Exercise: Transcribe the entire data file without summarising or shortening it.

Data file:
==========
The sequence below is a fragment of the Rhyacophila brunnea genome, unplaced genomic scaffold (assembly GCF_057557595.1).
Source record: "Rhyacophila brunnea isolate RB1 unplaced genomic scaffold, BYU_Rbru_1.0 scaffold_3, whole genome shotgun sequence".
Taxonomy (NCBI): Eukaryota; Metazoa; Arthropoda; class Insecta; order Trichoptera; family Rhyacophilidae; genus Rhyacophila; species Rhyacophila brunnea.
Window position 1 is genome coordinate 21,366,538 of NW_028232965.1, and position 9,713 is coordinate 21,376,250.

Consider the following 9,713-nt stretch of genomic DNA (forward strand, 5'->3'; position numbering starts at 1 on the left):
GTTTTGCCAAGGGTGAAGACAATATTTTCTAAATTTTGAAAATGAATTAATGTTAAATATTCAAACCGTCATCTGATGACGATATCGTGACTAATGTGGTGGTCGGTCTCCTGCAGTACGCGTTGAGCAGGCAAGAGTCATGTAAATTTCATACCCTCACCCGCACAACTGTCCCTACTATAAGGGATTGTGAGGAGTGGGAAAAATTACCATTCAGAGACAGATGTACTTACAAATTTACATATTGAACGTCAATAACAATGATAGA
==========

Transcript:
The sequence below is a fragment of the Rhyacophila brunnea genome, unplaced genomic scaffold (assembly GCF_057557595.1).
Source record: "Rhyacophila brunnea isolate RB1 unplaced genomic scaffold, BYU_Rbru_1.0 scaffold_3, whole genome shotgun sequence".
Taxonomy (NCBI): Eukaryota; Metazoa; Arthropoda; class Insecta; order Trichoptera; family Rhyacophilidae; genus Rhyacophila; species Rhyacophila brunnea.
Window position 1 is genome coordinate 21,366,538 of NW_028232965.1, and position 9,713 is coordinate 21,376,250.

Consider the following 9,713-nt stretch of genomic DNA (forward strand, 5'->3'; position numbering starts at 1 on the left):
GTTTTGCCAAGGGTGAAGACAATATTTTCTAAATTTTGAAAATGAATTAATGTTAAATATTCAAACCGTCATCTGATGACGATATCGTGACTAATGTGGTGGTCGGTCTCCTGCAGTACGCGTTGAGCAGGCAAGAGTCATGTAAATTTCATACCCTCACCCGCACAACTGTCCCTACTATAAGGGATTGTGAGGAGTGGGAAAAATTACCATTCAGAGACAGATGTACTTACAAATTTACATATTGAACGTCAATAACAATGATAGA